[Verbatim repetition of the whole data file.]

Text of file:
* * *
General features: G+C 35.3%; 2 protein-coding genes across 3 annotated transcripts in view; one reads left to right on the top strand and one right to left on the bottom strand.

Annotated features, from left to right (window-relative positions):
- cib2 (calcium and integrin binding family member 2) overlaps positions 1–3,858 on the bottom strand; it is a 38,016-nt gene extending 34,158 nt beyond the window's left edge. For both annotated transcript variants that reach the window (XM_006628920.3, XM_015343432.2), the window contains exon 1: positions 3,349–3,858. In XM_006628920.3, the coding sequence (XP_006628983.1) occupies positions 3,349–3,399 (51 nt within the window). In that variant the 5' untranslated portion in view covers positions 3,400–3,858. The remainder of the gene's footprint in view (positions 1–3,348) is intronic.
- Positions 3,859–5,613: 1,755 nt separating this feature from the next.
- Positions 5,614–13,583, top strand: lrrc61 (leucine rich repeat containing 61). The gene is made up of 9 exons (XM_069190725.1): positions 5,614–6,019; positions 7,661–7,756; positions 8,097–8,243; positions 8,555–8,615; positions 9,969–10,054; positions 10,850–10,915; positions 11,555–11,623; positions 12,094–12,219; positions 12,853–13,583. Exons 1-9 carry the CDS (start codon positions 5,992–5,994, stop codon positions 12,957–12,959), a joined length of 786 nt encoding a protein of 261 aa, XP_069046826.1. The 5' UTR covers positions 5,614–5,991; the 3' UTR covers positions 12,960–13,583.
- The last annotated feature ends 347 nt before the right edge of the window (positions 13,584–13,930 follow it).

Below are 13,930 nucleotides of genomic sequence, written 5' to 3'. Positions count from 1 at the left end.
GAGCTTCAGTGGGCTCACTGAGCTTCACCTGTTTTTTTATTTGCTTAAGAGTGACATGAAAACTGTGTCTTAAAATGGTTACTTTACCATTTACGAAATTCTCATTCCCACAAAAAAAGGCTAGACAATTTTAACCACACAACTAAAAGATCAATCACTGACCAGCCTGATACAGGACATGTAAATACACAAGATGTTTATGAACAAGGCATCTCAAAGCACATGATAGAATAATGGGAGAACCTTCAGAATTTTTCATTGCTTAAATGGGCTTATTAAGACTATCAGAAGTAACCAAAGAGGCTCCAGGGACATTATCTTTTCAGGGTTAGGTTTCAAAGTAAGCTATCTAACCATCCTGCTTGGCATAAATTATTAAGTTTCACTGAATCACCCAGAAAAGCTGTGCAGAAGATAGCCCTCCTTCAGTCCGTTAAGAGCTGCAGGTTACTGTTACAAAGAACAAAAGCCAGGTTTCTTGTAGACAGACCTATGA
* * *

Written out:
General features: G+C 35.3%; 2 protein-coding genes across 3 annotated transcripts in view; one reads left to right on the top strand and one right to left on the bottom strand.

Annotated features, from left to right (window-relative positions):
- cib2 (calcium and integrin binding family member 2) overlaps positions 1–3,858 on the bottom strand; it is a 38,016-nt gene extending 34,158 nt beyond the window's left edge. For both annotated transcript variants that reach the window (XM_006628920.3, XM_015343432.2), the window contains exon 1: positions 3,349–3,858. In XM_006628920.3, the coding sequence (XP_006628983.1) occupies positions 3,349–3,399 (51 nt within the window). In that variant the 5' untranslated portion in view covers positions 3,400–3,858. The remainder of the gene's footprint in view (positions 1–3,348) is intronic.
- Positions 3,859–5,613: 1,755 nt separating this feature from the next.
- Positions 5,614–13,583, top strand: lrrc61 (leucine rich repeat containing 61). The gene is made up of 9 exons (XM_069190725.1): positions 5,614–6,019; positions 7,661–7,756; positions 8,097–8,243; positions 8,555–8,615; positions 9,969–10,054; positions 10,850–10,915; positions 11,555–11,623; positions 12,094–12,219; positions 12,853–13,583. Exons 1-9 carry the CDS (start codon positions 5,992–5,994, stop codon positions 12,957–12,959), a joined length of 786 nt encoding a protein of 261 aa, XP_069046826.1. The 5' UTR covers positions 5,614–5,991; the 3' UTR covers positions 12,960–13,583.
- The last annotated feature ends 347 nt before the right edge of the window (positions 13,584–13,930 follow it).

Below are 13,930 nucleotides of genomic sequence, written 5' to 3'. Positions count from 1 at the left end.
GAGCTTCAGTGGGCTCACTGAGCTTCACCTGTTTTTTTATTTGCTTAAGAGTGACATGAAAACTGTGTCTTAAAATGGTTACTTTACCATTTACGAAATTCTCATTCCCACAAAAAAAGGCTAGACAATTTTAACCACACAACTAAAAGATCAATCACTGACCAGCCTGATACAGGACATGTAAATACACAAGATGTTTATGAACAAGGCATCTCAAAGCACATGATAGAATAATGGGAGAACCTTCAGAATTTTTCATTGCTTAAATGGGCTTATTAAGACTATCAGAAGTAACCAAAGAGGCTCCAGGGACATTATCTTTTCAGGGTTAGGTTTCAAAGTAAGCTATCTAACCATCCTGCTTGGCATAAATTATTAAGTTTCACTGAATCACCCAGAAAAGCTGTGCAGAAGATAGCCCTCCTTCAGTCCGTTAAGAGCTGCAGGTTACTGTTACAAAGAACAAAAGCCAGGTTTCTTGTAGACAGACCTATGA